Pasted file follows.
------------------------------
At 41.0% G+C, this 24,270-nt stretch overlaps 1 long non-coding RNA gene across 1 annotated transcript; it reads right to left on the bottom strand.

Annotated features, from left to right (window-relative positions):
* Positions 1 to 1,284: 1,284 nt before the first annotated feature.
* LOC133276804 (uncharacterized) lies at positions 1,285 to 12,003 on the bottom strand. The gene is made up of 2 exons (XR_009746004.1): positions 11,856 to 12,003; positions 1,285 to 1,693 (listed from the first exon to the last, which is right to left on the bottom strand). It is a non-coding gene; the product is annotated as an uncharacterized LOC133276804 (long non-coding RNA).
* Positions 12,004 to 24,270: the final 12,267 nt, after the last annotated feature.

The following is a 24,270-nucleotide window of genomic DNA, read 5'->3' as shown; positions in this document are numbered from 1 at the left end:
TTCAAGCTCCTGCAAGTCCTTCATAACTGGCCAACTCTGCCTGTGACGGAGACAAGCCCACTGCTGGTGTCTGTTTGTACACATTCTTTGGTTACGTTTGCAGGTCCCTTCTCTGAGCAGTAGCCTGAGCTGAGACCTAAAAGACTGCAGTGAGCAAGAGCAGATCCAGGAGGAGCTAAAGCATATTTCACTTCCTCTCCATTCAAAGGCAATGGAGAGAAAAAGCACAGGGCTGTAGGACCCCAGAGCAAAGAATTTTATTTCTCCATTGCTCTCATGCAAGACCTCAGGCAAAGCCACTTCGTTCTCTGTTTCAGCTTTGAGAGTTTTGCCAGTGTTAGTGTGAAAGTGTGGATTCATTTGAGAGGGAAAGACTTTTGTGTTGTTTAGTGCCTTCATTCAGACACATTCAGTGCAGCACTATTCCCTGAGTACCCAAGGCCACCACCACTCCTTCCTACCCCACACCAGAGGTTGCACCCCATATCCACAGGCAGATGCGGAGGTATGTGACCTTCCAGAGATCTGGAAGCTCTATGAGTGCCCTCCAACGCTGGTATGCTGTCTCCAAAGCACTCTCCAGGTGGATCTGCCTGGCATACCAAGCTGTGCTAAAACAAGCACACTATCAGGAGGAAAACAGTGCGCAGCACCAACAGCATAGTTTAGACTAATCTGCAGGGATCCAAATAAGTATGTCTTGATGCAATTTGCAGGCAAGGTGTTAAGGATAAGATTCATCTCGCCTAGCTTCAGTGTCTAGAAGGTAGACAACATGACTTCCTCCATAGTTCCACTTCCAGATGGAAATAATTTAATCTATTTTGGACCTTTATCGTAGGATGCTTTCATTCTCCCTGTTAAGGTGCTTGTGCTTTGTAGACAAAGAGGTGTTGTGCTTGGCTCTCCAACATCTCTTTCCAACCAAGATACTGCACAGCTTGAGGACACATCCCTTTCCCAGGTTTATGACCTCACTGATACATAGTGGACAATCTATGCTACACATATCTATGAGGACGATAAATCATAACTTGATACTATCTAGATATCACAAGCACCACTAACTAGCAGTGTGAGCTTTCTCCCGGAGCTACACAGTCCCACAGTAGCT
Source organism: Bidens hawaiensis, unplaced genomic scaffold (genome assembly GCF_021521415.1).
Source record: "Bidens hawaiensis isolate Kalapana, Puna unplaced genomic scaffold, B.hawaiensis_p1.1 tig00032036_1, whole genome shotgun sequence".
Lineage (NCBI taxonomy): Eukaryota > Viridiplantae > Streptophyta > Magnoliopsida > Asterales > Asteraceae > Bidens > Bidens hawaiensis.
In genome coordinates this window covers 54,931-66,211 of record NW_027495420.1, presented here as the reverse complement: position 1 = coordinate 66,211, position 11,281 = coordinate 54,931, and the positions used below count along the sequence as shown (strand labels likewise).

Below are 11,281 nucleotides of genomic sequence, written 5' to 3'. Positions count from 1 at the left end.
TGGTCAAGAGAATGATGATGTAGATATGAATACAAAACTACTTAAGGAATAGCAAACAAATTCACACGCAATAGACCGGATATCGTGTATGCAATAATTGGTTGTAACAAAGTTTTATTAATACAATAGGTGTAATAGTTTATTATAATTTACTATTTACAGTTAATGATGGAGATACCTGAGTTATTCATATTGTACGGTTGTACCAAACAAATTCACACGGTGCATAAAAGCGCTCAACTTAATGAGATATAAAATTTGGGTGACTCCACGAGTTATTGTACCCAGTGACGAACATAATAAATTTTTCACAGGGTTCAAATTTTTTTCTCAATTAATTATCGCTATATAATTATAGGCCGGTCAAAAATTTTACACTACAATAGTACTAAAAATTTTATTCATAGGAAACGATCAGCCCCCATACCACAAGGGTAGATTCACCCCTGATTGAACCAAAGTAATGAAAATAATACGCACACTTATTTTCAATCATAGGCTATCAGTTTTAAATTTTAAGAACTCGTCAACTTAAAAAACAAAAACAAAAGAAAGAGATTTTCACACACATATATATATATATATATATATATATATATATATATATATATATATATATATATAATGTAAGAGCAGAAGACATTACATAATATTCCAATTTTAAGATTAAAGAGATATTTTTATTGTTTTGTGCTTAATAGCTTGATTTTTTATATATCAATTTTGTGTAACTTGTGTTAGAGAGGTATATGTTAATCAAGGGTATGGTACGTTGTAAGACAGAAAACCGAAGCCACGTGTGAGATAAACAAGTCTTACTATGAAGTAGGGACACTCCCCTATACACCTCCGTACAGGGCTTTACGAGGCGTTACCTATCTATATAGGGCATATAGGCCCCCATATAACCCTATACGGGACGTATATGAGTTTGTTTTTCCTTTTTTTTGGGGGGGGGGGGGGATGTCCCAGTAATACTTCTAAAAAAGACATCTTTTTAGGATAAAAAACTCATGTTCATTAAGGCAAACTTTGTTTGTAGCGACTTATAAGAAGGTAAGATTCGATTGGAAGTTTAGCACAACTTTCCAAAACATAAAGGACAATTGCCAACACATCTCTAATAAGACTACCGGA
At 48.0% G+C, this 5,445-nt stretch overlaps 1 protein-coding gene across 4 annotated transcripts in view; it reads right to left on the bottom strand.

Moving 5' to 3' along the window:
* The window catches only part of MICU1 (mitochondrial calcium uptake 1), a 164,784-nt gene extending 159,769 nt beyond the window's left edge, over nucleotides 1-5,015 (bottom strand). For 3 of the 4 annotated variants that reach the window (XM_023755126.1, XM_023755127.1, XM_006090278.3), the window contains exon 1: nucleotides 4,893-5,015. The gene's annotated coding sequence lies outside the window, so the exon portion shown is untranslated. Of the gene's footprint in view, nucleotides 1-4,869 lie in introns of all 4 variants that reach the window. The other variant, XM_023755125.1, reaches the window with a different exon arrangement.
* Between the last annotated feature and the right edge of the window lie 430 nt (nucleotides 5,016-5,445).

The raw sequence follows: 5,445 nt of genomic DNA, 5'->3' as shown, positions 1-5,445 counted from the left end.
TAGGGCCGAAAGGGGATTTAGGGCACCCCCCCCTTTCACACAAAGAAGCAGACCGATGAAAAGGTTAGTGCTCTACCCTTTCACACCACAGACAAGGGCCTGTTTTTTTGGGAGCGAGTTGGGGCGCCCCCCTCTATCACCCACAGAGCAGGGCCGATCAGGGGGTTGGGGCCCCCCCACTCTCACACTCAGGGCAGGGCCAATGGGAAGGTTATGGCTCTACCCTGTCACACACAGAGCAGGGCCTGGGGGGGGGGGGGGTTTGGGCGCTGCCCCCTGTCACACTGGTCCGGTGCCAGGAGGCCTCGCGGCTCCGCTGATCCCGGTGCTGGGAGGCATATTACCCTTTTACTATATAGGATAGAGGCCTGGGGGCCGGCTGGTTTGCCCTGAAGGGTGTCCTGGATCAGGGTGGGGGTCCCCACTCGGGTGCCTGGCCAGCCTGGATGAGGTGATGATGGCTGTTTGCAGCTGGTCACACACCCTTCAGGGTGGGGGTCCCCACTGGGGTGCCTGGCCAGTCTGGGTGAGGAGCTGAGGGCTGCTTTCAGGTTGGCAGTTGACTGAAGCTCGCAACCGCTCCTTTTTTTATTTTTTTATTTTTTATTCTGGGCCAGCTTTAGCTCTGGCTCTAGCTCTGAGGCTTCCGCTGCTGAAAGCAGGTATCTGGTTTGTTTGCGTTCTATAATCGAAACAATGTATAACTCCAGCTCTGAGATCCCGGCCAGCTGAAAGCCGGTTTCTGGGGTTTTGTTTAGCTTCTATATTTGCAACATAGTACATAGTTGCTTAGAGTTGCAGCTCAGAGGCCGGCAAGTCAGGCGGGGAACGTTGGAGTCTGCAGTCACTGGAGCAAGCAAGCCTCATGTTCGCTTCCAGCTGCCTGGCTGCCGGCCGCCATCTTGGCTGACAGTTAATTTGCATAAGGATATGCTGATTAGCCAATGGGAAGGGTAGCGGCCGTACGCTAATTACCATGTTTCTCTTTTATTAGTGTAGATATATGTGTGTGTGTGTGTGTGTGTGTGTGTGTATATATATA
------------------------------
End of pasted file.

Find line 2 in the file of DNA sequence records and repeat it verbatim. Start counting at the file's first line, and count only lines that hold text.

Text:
Annotated features, from left to right (window-relative positions):